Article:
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The Contemporary Pacific 13.1 (2001) 255-258

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Polynesia in Review: Issues and Events, 1 July 1999 to 30 June 2000

A Green Paper titled Tokelau Public Service: To Preserve by Changing (SSC 1999), presented to the General Fono in June 1999, proposed several models for changes in the public service. Its major outcome was the promotion of the Modern House of Tokelau project (MHT). The Modern House of Tokelau concept dates back to 1997 and 1998, when the Tokelau elected leadership expressed a wish to "return to the villages" as the main centers of governance and administration. The localization of all human and physical resources would be included, as well as management and administrative structures. Promoted as "the reconstructed house of Tokelau," the project is envisaged to encompass all institutions and agencies, including those previously considered "independent," making them accountable to the Tokelau leadership.

Leading on from the "posts" identified in 1998, the year 2000 saw commitment and efforts by Tokelau's leadership to continue with the building of this modern house. The New Zealand government representatives in these deliberations also expressed their nation's commitment to providing additional resources specifically for this project. These assurances renewed Tokelau's focus on the project and the drive toward achieving its objectives. The project became the subject of a number of discussions between Tokelau Public Service Commissioner Aleki Silao, and members of the Council of Faipule--consisting of three elected government officials representing three villages--which is the executive arm of government. [End Page 255]

The key issue in these discussions was how to support the Tokelau leadership in the process of achieving the project. Among the issues explored was the need to bring together all the desired skills and experience from the atolls, as well as from Tokelauans overseas, with the aim of assisting the leadership in their decision making about Tokelau's future. The guiding principles envisioned for this support were "partnership" and "leadership."

The interrelated topics discussed in the meetings centered on three general concerns. First, effective leadership and representation were considered vital aspects of the project in that they would help steer a course toward the establishment of a solid foundation for the Modern House of Tokelau. Second, the leaders saw a need to formulate a long-term development plan that would take into account the issues considered major barriers to Tokelau's progress. It would include reviews of the strengths and weaknesses, as well as perceived threats, of current Tokelau governance and administrative structures. Third was the need to look at investment, capacity building, and development of infrastructure.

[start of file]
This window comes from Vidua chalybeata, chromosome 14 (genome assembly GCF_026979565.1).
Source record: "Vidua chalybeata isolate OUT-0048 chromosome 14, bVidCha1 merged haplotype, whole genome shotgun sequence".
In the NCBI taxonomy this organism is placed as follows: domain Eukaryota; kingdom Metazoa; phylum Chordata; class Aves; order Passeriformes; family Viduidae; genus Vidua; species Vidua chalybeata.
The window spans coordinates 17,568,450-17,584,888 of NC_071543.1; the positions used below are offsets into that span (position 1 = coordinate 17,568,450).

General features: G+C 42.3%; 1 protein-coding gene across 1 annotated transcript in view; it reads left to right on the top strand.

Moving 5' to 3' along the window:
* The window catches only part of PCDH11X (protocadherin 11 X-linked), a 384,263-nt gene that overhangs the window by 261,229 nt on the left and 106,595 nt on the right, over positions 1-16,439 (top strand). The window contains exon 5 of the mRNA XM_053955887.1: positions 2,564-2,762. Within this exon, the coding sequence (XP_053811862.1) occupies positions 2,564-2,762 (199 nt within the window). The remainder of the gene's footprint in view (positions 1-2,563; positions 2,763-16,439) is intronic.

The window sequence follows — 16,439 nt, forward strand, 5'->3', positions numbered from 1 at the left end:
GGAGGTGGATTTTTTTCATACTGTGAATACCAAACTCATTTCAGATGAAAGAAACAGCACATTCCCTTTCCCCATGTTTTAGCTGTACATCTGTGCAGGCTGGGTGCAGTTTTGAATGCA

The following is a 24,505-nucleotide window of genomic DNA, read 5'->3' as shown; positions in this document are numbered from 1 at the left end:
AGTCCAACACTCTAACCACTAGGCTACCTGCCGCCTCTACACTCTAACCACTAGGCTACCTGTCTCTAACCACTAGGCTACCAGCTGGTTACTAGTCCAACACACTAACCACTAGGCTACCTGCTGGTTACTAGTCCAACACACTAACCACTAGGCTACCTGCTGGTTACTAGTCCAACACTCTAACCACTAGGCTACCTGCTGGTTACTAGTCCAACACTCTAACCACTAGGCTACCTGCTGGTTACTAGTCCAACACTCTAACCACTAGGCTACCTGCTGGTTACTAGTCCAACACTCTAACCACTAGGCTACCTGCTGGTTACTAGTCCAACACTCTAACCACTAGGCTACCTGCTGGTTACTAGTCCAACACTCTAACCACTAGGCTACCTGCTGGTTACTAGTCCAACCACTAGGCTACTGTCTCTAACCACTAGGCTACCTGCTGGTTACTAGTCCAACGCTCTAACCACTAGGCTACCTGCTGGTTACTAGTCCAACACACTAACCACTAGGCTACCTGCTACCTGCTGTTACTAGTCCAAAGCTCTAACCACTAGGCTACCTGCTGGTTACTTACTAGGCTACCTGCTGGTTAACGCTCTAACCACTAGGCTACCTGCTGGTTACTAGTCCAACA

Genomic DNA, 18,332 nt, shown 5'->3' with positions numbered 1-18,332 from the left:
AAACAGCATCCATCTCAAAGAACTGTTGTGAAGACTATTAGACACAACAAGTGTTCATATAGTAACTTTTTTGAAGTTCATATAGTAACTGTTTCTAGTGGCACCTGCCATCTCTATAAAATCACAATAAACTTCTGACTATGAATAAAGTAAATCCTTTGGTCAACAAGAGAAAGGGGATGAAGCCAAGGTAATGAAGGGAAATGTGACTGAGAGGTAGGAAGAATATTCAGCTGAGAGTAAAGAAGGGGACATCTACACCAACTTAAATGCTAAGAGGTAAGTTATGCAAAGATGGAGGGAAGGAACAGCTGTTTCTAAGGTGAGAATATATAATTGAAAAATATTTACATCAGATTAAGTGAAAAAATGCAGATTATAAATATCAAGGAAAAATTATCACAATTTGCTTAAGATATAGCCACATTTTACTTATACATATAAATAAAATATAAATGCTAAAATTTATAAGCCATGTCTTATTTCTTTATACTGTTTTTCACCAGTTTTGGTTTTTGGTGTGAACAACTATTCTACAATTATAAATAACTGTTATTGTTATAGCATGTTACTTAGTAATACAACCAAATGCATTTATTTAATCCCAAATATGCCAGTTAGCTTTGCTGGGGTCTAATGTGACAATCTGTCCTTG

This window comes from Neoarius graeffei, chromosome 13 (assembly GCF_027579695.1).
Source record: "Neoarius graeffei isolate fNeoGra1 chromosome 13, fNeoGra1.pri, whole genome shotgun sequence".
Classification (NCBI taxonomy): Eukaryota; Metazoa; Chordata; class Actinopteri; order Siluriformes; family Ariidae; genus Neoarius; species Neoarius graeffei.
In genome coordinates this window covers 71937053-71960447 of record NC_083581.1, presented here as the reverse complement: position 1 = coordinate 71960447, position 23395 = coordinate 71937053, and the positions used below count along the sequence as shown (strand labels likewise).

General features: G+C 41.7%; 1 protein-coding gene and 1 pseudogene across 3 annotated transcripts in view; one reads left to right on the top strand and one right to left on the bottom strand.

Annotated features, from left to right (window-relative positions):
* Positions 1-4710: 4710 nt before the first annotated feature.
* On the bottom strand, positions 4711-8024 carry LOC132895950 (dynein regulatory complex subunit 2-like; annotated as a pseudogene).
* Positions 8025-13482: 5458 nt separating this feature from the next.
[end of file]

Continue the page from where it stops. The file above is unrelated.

As a result of these deliberations a proposal was made for a two-team approach to MHT issues; the first team would maintain the current operations of the Tokelau Public Service, and the second would be a transition team to develop a strategic framework to highlight how the project would progress. Options were then considered on how to proceed with the MHT project at a pace determined by the leaders of Tokelau. Public Service Commissioner Aleki Silao prepared a summary of the preliminary discussions for the Council of Faipule (Silao 2000a). It proposed two options for the Council of Faipule and the three Pulenuku (elected village mayors) to debate before the June sitting of the General Fono. The first option was for the three Faipule and the three Pulenuku to visit all three Taupulega (village councils). The second was for each village council and Faipule to discuss the proposal among themselves with the assistance of the public service commissioner. With each option, the objective was to reach consensus on the merits of the proposed project.

The Council of Faipule chose the first option and, with the availability of the mv Tokelau, the Faipule and Pulenuku visited and held discussions with the three village councils. All endorsed the proposed project and expressed full support for it, noting that past leaders also shared this dream. Despite the consensus, the village councils advised a "make haste slowly" approach. The elders predicted rough seas ahead and cautioned that Tokelau must proceed with care. The tasks relating to the project...